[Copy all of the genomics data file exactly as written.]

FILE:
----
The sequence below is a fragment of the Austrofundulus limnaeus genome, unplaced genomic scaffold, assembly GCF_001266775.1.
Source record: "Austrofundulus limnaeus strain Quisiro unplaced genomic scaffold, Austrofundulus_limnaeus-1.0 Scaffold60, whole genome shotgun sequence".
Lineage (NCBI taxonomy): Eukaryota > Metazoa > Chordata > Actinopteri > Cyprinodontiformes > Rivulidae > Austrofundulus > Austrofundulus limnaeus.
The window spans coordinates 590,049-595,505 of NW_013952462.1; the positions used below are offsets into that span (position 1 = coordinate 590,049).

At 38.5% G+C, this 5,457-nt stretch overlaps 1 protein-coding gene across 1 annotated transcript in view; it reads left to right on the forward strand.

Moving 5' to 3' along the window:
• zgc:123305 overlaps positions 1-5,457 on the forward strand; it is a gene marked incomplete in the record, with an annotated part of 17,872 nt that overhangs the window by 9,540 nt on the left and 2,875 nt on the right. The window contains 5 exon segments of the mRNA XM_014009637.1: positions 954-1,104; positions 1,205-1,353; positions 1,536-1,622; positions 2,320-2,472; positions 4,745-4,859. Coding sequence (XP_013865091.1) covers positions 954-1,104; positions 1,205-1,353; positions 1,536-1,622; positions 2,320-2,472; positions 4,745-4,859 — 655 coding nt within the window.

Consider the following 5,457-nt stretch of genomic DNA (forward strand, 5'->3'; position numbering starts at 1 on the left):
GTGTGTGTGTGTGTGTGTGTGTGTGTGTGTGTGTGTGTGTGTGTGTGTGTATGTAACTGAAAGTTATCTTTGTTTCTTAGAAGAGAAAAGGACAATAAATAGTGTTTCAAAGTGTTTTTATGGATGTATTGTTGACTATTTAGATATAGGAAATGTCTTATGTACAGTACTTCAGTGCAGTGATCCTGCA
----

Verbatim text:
The sequence below is a fragment of the Austrofundulus limnaeus genome, unplaced genomic scaffold, assembly GCF_001266775.1.
Source record: "Austrofundulus limnaeus strain Quisiro unplaced genomic scaffold, Austrofundulus_limnaeus-1.0 Scaffold60, whole genome shotgun sequence".
Lineage (NCBI taxonomy): Eukaryota > Metazoa > Chordata > Actinopteri > Cyprinodontiformes > Rivulidae > Austrofundulus > Austrofundulus limnaeus.
The window spans coordinates 590,049-595,505 of NW_013952462.1; the positions used below are offsets into that span (position 1 = coordinate 590,049).

At 38.5% G+C, this 5,457-nt stretch overlaps 1 protein-coding gene across 1 annotated transcript in view; it reads left to right on the forward strand.

Moving 5' to 3' along the window:
• zgc:123305 overlaps positions 1-5,457 on the forward strand; it is a gene marked incomplete in the record, with an annotated part of 17,872 nt that overhangs the window by 9,540 nt on the left and 2,875 nt on the right. The window contains 5 exon segments of the mRNA XM_014009637.1: positions 954-1,104; positions 1,205-1,353; positions 1,536-1,622; positions 2,320-2,472; positions 4,745-4,859. Coding sequence (XP_013865091.1) covers positions 954-1,104; positions 1,205-1,353; positions 1,536-1,622; positions 2,320-2,472; positions 4,745-4,859 — 655 coding nt within the window.

Consider the following 5,457-nt stretch of genomic DNA (forward strand, 5'->3'; position numbering starts at 1 on the left):
GTGTGTGTGTGTGTGTGTGTGTGTGTGTGTGTGTGTGTGTGTGTGTGTGTATGTAACTGAAAGTTATCTTTGTTTCTTAGAAGAGAAAAGGACAATAAATAGTGTTTCAAAGTGTTTTTATGGATGTATTGTTGACTATTTAGATATAGGAAATGTCTTATGTACAGTACTTCAGTGCAGTGATCCTGCA